plus an invitation to follow them. I looked at their site and saw that they had a number of people tweeting using the business name plus the (I assume) first name of the person posting the tweets, which strikes me as a good way to display a business and keep the personal touch so important a part of Twitter.
I didn’t chose to follow them, because I live a continent away and because my prime interest is people I know, web businesses that can have an impact on what I want to do, and people I can learn from. (I love the freedom of not following back without feeling rude. So different from invitations in symetrical social sites.)
I found it very interesting that my casual mention of their business brought them directly to me; they are obviously monitoring Twitter, which I didn’t expect from such an old and traditional company – which shows me I should be careful about stereotyping. ;->
Today, in a Google Group I am part of, Gloria Hildebrandt – http://ohouse.ca/ – linked to this site –
It is clear to me that even businesses not directly connected to the web and social networking are seeing the business possibilities that Twitter offers.
So while I keep on enjoying the learning and entertainment that Twitter provides me, I also recognize that it has many uses beyond the purely personal.
The most fascinating thing about the web is that there is no end; there is always more and new.
The most frustrating thing about the web is that there is no end; there is always more and new.
Everything is always changeable. My website – jnthweb.ca – is not the same now as it was a half-hour ago. I just added my most recent brilliant idea,
Currently, I look at Twitter using the third or fourth application I’ve tried. It’s Nambu now; it was TweetDeck, and who knows what I’ll try next. And Twitter is the poster child for constant change, as Tweet after Tweet flips by.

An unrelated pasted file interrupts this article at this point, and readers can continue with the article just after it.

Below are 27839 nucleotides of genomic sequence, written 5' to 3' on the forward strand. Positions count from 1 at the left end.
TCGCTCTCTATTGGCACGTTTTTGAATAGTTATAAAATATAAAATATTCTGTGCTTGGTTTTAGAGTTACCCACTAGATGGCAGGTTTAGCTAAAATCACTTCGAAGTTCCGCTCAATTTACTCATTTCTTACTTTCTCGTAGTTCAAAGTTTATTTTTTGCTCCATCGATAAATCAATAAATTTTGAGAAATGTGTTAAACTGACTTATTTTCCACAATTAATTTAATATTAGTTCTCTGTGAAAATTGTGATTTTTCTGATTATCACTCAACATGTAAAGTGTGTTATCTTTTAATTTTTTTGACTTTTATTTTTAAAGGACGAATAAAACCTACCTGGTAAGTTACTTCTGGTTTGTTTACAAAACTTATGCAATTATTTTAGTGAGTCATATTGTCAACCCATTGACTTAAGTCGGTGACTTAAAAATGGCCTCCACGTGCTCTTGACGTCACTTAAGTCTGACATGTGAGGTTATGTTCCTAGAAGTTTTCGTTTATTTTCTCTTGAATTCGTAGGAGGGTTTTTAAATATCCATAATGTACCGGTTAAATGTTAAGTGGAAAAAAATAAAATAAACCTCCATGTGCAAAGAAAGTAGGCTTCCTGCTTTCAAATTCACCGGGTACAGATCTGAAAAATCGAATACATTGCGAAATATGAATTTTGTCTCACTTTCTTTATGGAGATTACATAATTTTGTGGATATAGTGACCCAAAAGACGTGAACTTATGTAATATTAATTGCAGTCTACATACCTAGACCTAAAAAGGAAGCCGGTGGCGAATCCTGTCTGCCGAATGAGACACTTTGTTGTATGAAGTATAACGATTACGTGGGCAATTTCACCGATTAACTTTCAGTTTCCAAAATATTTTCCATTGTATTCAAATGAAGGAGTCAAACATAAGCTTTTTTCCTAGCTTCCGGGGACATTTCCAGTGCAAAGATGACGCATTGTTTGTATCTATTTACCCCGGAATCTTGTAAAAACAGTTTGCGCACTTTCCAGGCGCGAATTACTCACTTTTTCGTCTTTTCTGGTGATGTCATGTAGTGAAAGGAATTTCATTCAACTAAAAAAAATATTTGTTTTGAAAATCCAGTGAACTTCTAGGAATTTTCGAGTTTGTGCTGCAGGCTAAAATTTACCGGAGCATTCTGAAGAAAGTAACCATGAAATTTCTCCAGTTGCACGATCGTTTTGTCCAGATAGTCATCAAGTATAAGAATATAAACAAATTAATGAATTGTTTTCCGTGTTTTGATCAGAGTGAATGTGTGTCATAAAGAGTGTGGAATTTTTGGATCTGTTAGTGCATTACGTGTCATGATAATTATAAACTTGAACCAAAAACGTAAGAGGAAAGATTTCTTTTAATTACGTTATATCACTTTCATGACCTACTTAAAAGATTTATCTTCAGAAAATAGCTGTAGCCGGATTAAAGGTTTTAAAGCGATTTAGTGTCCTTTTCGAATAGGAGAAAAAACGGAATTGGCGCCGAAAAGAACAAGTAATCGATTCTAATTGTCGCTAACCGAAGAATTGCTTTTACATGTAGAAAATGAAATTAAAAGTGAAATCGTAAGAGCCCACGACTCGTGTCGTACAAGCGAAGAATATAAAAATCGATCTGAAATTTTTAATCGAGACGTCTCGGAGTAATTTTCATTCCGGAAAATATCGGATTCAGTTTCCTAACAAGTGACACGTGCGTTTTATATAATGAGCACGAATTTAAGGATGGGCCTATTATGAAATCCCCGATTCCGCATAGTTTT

My friend showed me her new laptop today, and I drooled enviously, although mine does everything I want and need and is only a little more than a year old.
I’m behind in my Bloglines again, no, make that still. I never did fully catch up.
So I love the web, and I learn so much from what often feels like frittering my time away, but there is no end to what you can learn to do and learn and do on it. Clay Shirky, in Here Comes Everybody, says in the first 100 years after the invention of the printing press, it broke more than it fixed. I know that the printing press brought endless developments with it from dictionaries to science, from the Enlightenment to romance novels, and more. And here we are in the same early stage with the web, where everything is alway beta, never done!
a dang’rous thing”, at least according to Alexander Pope. He declared that we should “Drink deep or taste not the Pierian Spring.” I, however, think a little learning is a wondrous thing; it can addict you to drinking deep at the Pierian Spring, that is, at wanting to know more and how to do more.
I came to the digital world initially with fear and reluctance at a time when those who knew how the technology worked were seen as the digital specialists. People with a communication background who were enthralled by the communication possibilities offered by the digital world (as I came to be) were invisible to those looking for web expertise. When I was told that part of my writing course would include introducing my students to MSWord, back in the 1990s, I began to look around my college for help because I realized that I couldn’t ask my husband, as I did at home, to come into my classroom (a computer lab) and open and set up the program for me. Besides, he preferred Word Perfect.